Six Colorado River states remain at odds with California over proposals for how to conserve between 2 and 4 million acre-feet of water, leaving the decision in the hands of the Bureau of Reclamation. 

The agency had given the seven states until Tuesday to agree on water usage cuts that are needed to preserve water levels in lakes Mead and Powell.

The disagreement hinges on a new apportionment method based on "system and evaporative losses," which was included in a "Consensus Based Modeling Alternative" drafted by the six states — Arizona, Colorado, Nevada, New Mexico, Utah and Wyoming. 

California offered a rival proposal on Jan. 31. In a letter to Bureau of Reclamation Commissioner Camille Touton, California officials argue that the six-state plan conflicts with the current legal and water rights systems governing the river's allocations and does not provide the tools for the states to manage the proposed cuts. 

"California has done its part and is willing to do more, but it’s time for the other states to step up and create their own conservation programs that sustain the quality of life in their communities,” Jim Madaffer, vice chairman of the Colorado River Board of California, said in a release

The six states' Consensus-Based Modeling Alternative would require Arizona to reduce its use by 93,000 acre-feet, Nevada to reduce its use by 10,000 acre-feet and California to reduce its water use by 147,000 acre-feet if the elevation of Lake Mead dropped below 1,030 feet. If Lake Mead’s elevation were to fall below 1,020 feet, Arizona would lose 75,000 acre-feet, Nevada would lose 8,000 acre-feet, and California would lose 117,000 acre-feet.

The three states would also have to make any other reductions necessary to keep Lake Mead’s elevation above 1,000 feet.

When the plan was introduced, water officials from all six states emphasized that is not a formal agreement and merely an “alternative framework for Reclamation to analyze in its Supplemental Environmental Impact Statement process.” They believe, however, that it is a potential solution for protecting both Glen Canyon and Hoover dams from dead-pool conditions.

“While our goal remains achieving a seven-state agreement, developing and submitting this consensus-based alternative is a positive step forward in a multi-phased environmental review process critical to protecting the Colorado River system,” said John Ensminger, the general manager of the Southern Nevada Water Authority and Nevada’s primary Colorado River negotiator.

California's plan, on the other hand, is meant to keep Lake Mead's elevation at 1,000 feet and Lake Powell's at 3,500 feet by discontinuing the use of "operational neutrality" — or making operational determinations based on a formula that does not include cuts to the system that take effect in the upcoming year. It also calls for making changes to Lake Powell operational tiers and releases and modifying shortage conditions.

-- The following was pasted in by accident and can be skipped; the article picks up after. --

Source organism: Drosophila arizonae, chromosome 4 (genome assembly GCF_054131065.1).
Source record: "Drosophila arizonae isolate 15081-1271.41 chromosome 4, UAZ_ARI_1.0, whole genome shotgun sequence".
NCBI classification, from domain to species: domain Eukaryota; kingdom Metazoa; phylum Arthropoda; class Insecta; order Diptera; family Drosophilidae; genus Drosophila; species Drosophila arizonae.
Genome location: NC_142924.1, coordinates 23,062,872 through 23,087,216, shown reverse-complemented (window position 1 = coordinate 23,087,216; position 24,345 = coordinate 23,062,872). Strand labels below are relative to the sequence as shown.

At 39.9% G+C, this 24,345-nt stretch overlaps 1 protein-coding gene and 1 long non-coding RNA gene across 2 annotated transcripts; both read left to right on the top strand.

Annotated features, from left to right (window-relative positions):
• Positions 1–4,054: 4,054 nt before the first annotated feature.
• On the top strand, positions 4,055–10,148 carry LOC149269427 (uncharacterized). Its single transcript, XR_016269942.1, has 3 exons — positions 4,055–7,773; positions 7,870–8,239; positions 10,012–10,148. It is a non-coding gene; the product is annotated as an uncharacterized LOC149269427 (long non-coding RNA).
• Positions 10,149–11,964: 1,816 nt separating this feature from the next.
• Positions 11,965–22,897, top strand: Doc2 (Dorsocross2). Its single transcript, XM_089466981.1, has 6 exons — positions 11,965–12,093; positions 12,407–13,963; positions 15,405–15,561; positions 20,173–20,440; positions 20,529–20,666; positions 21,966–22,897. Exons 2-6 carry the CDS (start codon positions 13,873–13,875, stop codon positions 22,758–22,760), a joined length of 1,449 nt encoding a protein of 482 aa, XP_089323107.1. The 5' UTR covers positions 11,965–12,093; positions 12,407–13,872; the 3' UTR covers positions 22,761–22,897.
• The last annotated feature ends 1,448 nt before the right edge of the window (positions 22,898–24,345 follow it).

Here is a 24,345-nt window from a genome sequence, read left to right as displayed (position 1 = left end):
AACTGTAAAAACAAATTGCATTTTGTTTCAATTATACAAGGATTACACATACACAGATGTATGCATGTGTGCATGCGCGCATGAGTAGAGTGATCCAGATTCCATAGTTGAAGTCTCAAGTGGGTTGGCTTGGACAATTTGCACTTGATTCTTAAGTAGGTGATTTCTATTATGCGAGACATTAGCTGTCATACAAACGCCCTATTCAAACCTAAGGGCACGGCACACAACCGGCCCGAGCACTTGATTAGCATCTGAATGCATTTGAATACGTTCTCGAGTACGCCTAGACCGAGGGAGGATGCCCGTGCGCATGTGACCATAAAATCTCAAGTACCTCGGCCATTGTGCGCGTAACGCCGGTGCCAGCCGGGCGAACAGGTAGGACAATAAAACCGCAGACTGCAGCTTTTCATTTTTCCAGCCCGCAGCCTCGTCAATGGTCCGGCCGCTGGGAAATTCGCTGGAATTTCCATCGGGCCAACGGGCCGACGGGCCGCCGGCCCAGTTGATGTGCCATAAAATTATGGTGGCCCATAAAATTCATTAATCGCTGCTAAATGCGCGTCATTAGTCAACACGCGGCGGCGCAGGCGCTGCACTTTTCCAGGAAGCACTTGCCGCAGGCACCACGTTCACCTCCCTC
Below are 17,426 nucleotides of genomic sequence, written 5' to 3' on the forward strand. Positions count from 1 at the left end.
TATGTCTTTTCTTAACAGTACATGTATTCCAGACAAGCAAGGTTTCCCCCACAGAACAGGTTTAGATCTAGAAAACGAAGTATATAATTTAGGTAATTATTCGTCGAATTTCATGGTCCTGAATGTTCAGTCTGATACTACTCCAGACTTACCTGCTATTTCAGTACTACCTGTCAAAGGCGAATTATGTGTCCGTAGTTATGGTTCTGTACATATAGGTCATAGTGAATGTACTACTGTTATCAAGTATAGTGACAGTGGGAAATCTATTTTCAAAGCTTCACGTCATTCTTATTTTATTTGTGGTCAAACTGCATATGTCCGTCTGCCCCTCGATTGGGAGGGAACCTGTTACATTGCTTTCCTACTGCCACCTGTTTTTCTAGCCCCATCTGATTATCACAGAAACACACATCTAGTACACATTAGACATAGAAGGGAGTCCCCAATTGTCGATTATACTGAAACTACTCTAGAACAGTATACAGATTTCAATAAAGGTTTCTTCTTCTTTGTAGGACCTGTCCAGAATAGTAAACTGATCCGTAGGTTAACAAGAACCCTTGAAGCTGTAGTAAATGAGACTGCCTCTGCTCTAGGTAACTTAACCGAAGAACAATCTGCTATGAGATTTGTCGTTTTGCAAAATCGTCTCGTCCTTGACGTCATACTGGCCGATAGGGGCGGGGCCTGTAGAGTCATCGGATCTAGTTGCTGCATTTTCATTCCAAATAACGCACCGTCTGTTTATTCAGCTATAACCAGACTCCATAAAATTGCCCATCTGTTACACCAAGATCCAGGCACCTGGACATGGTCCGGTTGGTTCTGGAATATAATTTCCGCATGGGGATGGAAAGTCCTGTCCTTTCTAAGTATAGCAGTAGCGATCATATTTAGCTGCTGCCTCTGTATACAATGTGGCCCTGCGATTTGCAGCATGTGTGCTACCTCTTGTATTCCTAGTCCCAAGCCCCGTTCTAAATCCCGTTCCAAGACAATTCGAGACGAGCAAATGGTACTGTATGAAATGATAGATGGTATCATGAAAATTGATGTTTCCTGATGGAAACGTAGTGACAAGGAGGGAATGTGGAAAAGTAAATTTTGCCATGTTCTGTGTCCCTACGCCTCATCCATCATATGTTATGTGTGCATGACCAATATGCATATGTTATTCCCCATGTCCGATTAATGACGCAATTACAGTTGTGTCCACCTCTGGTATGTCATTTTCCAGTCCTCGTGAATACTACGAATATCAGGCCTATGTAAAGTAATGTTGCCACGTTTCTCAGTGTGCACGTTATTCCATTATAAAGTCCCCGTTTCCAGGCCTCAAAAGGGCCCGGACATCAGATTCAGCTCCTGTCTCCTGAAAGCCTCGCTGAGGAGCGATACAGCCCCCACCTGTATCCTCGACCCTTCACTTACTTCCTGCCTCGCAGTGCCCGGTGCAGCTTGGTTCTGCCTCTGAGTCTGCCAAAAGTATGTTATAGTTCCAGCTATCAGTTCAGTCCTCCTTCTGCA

California's plan does not specify which states should experience cuts, but instead says reductions should be applied using existing authorities.

The current conflict goes back to a long-standing feud — and what J.B. Hamby, the current chair of the Colorado River Board of California has referred to as "bad blood" — between California and Arizona. California holds "senior rights" to water from the river. Arizona has historically also had long-standing rights to the water, ceded some of them to build the Central Arizona Project, a 336-mile canal system that delivers water to Central and Southern Arizona. 

Existing water law calls for the Central Arizona Project to take all drought-related cuts before other parts of the basin. But because it is a primary water source for the fast-growing metropolitan regions of Phoenix and Tuscon, as well as a source of water for tribes in the region, state officials are worried about water levels dropping low enough to cut off access to the reservoir entirely. 

Arizona farmers that rely on the aqueduct system have already lost their access entirely. 

In previous discussions Arizona officials have called for California to take a larger share of cuts, since it is allocated 4.4 million acre-feet, the largest amount of any state. But while California had offered to make a 400,000 acre-foot reduction in previous discussions, it vigorously resisted larger reductions.

The Bureau of Reclamation previously set an Aug. 15 deadline for negotiations over the same 2 to 4 million acre-foot cuts. But Arizona, Nevada and California failed to agree on how much water each needed to give and emerged from the discussions empty handed.

Officials from all seven Colorado River Basin states have indicated they would continue the current talks. 

But California leaders seems ready to push back.

While noting that “no state will be spared from water reductions,” U.S. Senators Dianne Feinstein and Alex Padilla (both D-Calif.) noted in a statement yesterday that California was the first state to come forward with a voluntary plan to reduce water use.

“But six other Western states dictating how much water California must give up simply isn’t a genuine consensus solution – especially coming from states that haven’t offered any new cuts to their own water usage. The proposal further fails to recognize California’s senior legal water rights.

New Mexico Colorado River Commissioner Estavan Lopez said in a statement that the “process to prepare a proposal in such a short timeframe was imperfect” and that all seven states would need to continue discussions as they continued on the path forward. 

“We have much more to do, but the CBMA is a tremendous step in the right direction,” Lopez said.

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